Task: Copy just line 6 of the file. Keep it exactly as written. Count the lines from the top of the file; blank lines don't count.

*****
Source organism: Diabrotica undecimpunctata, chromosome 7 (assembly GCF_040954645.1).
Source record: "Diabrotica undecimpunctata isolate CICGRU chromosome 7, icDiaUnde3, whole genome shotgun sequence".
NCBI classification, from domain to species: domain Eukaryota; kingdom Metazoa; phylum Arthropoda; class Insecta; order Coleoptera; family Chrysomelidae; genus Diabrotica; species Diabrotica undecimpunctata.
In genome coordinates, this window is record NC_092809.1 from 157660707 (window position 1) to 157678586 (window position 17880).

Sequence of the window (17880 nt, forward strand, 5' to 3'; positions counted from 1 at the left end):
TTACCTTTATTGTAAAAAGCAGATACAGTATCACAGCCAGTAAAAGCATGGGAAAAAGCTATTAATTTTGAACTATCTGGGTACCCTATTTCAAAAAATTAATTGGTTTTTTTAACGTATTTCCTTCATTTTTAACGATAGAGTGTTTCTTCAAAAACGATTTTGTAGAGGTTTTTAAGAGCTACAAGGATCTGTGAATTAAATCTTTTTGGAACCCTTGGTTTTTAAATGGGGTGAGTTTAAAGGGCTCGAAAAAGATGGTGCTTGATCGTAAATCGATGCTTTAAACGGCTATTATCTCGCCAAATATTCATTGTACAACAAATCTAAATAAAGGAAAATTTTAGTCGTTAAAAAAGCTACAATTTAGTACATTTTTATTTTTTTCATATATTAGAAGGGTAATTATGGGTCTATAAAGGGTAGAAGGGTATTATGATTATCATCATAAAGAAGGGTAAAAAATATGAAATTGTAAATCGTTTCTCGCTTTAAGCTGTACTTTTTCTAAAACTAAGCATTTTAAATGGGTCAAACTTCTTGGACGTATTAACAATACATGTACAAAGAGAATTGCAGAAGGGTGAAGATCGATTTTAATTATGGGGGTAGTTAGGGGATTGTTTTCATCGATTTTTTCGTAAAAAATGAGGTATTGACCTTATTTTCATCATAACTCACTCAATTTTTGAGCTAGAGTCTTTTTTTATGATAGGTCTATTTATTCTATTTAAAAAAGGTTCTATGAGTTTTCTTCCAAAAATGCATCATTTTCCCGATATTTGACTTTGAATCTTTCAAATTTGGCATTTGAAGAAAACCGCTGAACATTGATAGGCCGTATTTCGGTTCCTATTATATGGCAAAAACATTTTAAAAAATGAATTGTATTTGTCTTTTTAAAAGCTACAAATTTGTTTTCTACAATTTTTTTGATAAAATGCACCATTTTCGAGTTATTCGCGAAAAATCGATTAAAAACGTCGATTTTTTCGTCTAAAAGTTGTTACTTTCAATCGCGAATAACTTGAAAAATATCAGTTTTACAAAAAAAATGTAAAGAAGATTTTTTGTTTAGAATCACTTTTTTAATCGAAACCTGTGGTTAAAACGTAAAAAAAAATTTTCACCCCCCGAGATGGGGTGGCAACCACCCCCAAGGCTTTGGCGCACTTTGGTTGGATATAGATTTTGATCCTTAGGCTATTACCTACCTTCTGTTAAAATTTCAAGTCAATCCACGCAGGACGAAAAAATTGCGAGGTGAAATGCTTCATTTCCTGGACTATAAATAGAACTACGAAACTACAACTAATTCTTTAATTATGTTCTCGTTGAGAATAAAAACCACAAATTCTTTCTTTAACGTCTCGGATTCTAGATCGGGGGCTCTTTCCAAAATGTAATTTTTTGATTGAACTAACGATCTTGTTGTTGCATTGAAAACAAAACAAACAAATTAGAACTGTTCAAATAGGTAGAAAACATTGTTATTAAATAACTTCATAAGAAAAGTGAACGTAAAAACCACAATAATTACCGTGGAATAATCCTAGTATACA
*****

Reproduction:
TTACCTTTATTGTAAAAAGCAGATACAGTATCACAGCCAGTAAAAGCATGGGAAAAAGCTATTAATTTTGAACTATCTGGGTACCCTATTTCAAAAAATTAATTGGTTTTTTTAACGTATTTCCTTCATTTTTAACGATAGAGTGTTTCTTCAAAAACGATTTTGTAGAGGTTTTTAAGAGCTACAAGGATCTGTGAATTAAATCTTTTTGGAACCCTTGGTTTTTAAATGGGGTGAGTTTAAAGGGCTCGAAAAAGATGGTGCTTGATCGTAAATCGATGCTTTAAACGGCTATTATCTCGCCAAATATTCATTGTACAACAAATCTAAATAAAGGAAAATTTTAGTCGTTAAAAAAGCTACAATTTAGTACATTTTTATTTTTTTCATATATTAGAAGGGTAATTATGGGTCTATAAAGGGTAGAAGGGTATTATGATTATCATCATAAAGAAGGGTAAAAAATATGAAATTGTAAATCGTTTCTCGCTTTAAGCTGTACTTTTTCTAAAACTAAGCATTTTAAATGGGTCAAACTTCTTGGACGTATTAACAATACATGTACAAAGAGAATTGCAGAAGGGTGAAGATCGATTTTAATTATGGGGGTAGTTAGGGGATTGTTTTCATCGATTTTTTCGTAAAAAATGAGGTATTGACCTTATTTTCATCATAACTCACTCAATTTTTGAGCTAGAGTCTTTTTTTATGATAGGTCTATTTATTCTATTTAAAAAAGGTTCTATGAGTTTTCTTCCAAAAATGCATCATTTTCCCGATATTTGACTTTGAATCTTTCAAATTTGGCATTTGAAGAAAACCGCTGAACATTGATAGGCCGTATTTCGGTTCCTATTATATGGCAAAAACATTTTAAAAAATGAATTGTATTTGTCTTTTTAAAAGCTACAAATTTGTTTTCTACAATTTTTTTGATAAAATGCACCATTTTCGAGTTATTCGCGAAAAATCGATTAAAAACGTCGATTTTTTCGTCTAAAAGTTGTTACTTTCAATCGCGAATAACTTGAAAAATATCAGTTTTACAAAAAAAATGTAAAGAAGATTTTTTGTTTAGAATCACTTTTTTAATCGAAACCTGTGGTTAAAACGTAAAAAAAAATTTTCACCCCCCGAGATGGGGTGGCAACCACCCCCAAGGCTTTGGCGCACTTTGGTTGGATATAGATTTTGATCCTTAGGCTATTACCTACCTTCTGTTAAAATTTCAAGTCAATCCACGCAGGACGAAAAAATTGCGAGGTGAAATGCTTCATTTCCTGGACTATAAATAGAACTACGAAACTACAACTAATTCTTTAATTATGTTCTCGTTGAGAATAAAAACCACAAATTCTTTCTTTAACGTCTCGGATTCTAGATCGGGGGCTCTTTCCAAAATGTAATTTTTTGATTGAACTAACGATCTTGTTGTTGCATTGAAAACAAAACAAACAAATTAGAACTGTTCAAATAGGTAGAAAACATTGTTATTAAATAACTTCATAAGAAAAGTGAACGTAAAAACCACAATAATTACCGTGGAATAATCCTAGTATACA